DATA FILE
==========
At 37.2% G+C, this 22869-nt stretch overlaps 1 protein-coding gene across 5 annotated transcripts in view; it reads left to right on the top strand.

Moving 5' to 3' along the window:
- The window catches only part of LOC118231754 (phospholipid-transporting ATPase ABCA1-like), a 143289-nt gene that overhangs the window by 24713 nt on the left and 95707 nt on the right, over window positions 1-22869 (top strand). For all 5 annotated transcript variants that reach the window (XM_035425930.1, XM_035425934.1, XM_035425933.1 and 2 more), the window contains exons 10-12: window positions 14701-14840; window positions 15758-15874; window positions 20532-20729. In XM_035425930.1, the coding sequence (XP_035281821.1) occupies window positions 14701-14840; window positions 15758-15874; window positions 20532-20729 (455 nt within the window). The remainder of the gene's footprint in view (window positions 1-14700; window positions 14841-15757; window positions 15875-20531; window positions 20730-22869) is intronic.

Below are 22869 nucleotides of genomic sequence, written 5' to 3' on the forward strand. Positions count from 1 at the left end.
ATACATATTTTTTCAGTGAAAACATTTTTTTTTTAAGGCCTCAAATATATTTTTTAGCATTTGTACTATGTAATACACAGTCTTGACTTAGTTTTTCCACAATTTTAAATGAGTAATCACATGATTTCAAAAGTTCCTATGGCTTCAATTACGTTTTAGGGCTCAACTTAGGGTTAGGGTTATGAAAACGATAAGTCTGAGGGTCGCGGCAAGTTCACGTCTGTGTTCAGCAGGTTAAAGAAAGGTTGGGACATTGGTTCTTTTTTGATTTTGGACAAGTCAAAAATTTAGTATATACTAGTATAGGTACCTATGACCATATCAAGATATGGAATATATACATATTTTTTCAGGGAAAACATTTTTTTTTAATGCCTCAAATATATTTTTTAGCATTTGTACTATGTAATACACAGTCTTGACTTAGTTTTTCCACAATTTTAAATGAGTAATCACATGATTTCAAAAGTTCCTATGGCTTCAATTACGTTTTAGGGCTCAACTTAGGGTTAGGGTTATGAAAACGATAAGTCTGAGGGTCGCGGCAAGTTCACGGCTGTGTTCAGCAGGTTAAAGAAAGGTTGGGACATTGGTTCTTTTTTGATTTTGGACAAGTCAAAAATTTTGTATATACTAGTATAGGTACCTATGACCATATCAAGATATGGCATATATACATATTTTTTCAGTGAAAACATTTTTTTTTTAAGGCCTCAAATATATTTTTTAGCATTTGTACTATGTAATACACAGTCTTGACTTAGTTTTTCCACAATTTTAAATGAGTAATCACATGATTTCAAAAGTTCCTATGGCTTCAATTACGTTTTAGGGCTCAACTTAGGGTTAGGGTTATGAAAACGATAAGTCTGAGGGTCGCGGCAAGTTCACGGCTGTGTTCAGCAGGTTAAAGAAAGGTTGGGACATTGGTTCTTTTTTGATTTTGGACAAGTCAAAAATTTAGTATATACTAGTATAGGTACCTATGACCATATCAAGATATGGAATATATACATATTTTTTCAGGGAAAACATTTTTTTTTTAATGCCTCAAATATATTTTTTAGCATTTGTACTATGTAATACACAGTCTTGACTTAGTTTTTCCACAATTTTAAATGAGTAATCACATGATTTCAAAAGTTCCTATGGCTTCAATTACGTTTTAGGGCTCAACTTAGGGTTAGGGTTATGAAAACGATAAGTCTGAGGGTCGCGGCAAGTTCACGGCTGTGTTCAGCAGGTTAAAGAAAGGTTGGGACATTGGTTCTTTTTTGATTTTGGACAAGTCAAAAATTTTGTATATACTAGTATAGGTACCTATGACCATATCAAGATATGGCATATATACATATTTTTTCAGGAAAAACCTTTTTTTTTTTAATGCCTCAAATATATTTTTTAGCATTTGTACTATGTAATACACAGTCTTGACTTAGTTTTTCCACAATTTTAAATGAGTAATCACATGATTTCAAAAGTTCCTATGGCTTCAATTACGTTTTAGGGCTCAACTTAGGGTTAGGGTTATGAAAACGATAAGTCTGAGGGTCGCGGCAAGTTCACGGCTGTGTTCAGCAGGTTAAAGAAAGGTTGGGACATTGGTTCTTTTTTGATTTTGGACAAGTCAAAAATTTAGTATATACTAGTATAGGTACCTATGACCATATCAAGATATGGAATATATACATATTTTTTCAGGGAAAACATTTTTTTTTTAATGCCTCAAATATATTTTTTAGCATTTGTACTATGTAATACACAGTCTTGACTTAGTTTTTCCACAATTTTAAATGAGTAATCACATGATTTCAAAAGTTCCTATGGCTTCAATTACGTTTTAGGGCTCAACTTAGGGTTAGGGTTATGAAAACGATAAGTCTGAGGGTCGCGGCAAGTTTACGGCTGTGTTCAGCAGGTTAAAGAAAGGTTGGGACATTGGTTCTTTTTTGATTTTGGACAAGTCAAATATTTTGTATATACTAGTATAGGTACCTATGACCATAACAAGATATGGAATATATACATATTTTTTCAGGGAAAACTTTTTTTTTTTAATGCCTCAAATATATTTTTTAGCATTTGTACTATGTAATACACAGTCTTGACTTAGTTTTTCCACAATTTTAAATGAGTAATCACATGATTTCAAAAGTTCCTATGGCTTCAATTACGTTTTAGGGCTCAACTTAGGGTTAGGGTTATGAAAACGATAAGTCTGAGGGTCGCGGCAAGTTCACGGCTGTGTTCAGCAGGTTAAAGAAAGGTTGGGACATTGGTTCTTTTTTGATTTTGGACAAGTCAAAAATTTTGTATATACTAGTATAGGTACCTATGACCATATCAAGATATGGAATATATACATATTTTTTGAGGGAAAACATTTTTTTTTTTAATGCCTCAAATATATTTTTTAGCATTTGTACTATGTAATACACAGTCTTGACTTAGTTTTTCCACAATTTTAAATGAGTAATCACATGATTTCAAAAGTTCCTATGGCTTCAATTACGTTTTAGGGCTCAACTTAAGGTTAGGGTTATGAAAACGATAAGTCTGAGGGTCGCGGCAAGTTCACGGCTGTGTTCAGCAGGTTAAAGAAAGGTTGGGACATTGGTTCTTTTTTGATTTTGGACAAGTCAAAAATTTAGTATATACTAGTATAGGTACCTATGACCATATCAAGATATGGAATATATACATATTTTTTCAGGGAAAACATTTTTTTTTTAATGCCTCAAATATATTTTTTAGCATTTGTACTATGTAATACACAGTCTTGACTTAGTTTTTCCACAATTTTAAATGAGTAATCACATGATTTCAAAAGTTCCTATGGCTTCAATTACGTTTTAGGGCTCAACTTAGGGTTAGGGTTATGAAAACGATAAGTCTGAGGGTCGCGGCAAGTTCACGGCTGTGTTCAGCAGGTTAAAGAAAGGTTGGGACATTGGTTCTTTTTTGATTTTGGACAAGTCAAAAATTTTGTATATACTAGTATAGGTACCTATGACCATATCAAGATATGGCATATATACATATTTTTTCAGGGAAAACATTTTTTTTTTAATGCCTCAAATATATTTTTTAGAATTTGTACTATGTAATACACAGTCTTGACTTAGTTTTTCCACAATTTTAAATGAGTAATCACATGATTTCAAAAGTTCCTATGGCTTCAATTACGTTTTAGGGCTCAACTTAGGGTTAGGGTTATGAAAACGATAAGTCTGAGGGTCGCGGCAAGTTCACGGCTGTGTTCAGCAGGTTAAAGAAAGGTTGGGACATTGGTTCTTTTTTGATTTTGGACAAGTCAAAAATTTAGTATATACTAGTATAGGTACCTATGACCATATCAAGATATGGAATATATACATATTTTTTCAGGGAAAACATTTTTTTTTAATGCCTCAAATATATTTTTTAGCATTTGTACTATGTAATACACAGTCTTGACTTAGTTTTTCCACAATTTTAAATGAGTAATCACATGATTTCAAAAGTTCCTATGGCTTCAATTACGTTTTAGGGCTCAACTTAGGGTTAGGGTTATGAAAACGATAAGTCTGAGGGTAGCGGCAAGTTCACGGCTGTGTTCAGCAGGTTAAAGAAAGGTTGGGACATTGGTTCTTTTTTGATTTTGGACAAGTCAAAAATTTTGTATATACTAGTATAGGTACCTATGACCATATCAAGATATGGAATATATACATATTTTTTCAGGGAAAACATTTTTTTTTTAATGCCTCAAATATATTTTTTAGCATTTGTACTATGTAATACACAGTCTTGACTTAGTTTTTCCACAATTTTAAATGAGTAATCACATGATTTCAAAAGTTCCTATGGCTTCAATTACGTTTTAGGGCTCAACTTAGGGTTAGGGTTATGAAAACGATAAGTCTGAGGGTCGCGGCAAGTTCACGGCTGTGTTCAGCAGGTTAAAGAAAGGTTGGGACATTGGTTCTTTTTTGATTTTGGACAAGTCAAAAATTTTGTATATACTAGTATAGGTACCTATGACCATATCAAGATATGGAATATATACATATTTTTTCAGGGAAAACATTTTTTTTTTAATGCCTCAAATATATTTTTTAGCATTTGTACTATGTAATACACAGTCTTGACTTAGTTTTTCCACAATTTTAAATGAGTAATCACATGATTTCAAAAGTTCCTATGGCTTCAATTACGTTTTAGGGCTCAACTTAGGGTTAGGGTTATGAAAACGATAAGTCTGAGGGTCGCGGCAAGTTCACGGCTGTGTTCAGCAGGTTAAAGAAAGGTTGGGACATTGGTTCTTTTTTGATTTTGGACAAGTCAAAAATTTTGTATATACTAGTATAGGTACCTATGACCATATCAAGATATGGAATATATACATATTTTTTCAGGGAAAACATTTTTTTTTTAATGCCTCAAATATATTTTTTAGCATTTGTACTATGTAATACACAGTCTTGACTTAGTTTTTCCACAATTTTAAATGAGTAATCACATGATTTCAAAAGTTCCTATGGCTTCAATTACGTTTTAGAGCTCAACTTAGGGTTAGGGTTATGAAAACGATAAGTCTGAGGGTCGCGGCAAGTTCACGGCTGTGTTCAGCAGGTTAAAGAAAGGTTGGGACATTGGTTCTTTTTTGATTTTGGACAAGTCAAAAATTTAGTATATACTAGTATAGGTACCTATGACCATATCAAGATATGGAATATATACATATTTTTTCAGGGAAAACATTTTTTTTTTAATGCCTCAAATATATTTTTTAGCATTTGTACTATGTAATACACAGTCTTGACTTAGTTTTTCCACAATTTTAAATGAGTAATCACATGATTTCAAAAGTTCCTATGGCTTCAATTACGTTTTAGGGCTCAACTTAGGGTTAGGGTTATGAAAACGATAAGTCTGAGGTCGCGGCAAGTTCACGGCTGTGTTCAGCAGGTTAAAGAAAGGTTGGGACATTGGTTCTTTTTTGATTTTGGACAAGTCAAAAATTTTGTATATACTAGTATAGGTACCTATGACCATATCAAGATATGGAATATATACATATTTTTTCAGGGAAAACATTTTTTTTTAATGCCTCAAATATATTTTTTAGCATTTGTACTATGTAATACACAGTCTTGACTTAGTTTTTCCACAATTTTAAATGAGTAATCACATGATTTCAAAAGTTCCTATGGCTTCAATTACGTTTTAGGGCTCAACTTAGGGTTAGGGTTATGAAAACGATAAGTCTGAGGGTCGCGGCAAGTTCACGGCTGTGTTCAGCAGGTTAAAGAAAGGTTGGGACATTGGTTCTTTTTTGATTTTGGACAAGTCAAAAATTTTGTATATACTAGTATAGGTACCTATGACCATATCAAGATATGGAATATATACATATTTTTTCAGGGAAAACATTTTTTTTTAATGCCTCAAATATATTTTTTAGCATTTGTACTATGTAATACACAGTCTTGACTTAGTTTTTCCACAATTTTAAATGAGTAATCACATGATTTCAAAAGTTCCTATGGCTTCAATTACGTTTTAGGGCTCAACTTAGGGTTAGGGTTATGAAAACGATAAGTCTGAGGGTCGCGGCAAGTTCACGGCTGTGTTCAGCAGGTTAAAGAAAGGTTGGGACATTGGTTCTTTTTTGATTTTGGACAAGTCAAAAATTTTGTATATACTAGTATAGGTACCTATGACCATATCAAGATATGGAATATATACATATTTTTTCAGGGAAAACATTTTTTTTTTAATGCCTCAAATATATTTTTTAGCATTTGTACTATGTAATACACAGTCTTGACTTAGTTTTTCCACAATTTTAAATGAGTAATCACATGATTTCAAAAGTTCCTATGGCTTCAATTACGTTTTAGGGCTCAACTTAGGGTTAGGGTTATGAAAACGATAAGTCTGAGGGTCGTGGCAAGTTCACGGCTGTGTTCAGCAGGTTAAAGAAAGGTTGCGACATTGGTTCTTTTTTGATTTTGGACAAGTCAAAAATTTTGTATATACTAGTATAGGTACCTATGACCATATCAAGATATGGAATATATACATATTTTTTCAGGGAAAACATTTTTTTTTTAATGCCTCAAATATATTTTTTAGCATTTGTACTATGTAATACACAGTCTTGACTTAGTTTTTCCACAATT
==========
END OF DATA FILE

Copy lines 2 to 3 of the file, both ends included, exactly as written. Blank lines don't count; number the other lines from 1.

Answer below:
Moving 5' to 3' along the window:
- The window catches only part of LOC118231754 (phospholipid-transporting ATPase ABCA1-like), a 143289-nt gene that overhangs the window by 24713 nt on the left and 95707 nt on the right, over window positions 1-22869 (top strand). For all 5 annotated transcript variants that reach the window (XM_035425930.1, XM_035425934.1, XM_035425933.1 and 2 more), the window contains exons 10-12: window positions 14701-14840; window positions 15758-15874; window positions 20532-20729. In XM_035425930.1, the coding sequence (XP_035281821.1) occupies window positions 14701-14840; window positions 15758-15874; window positions 20532-20729 (455 nt within the window). The remainder of the gene's footprint in view (window positions 1-14700; window positions 14841-15757; window positions 15875-20531; window positions 20730-22869) is intronic.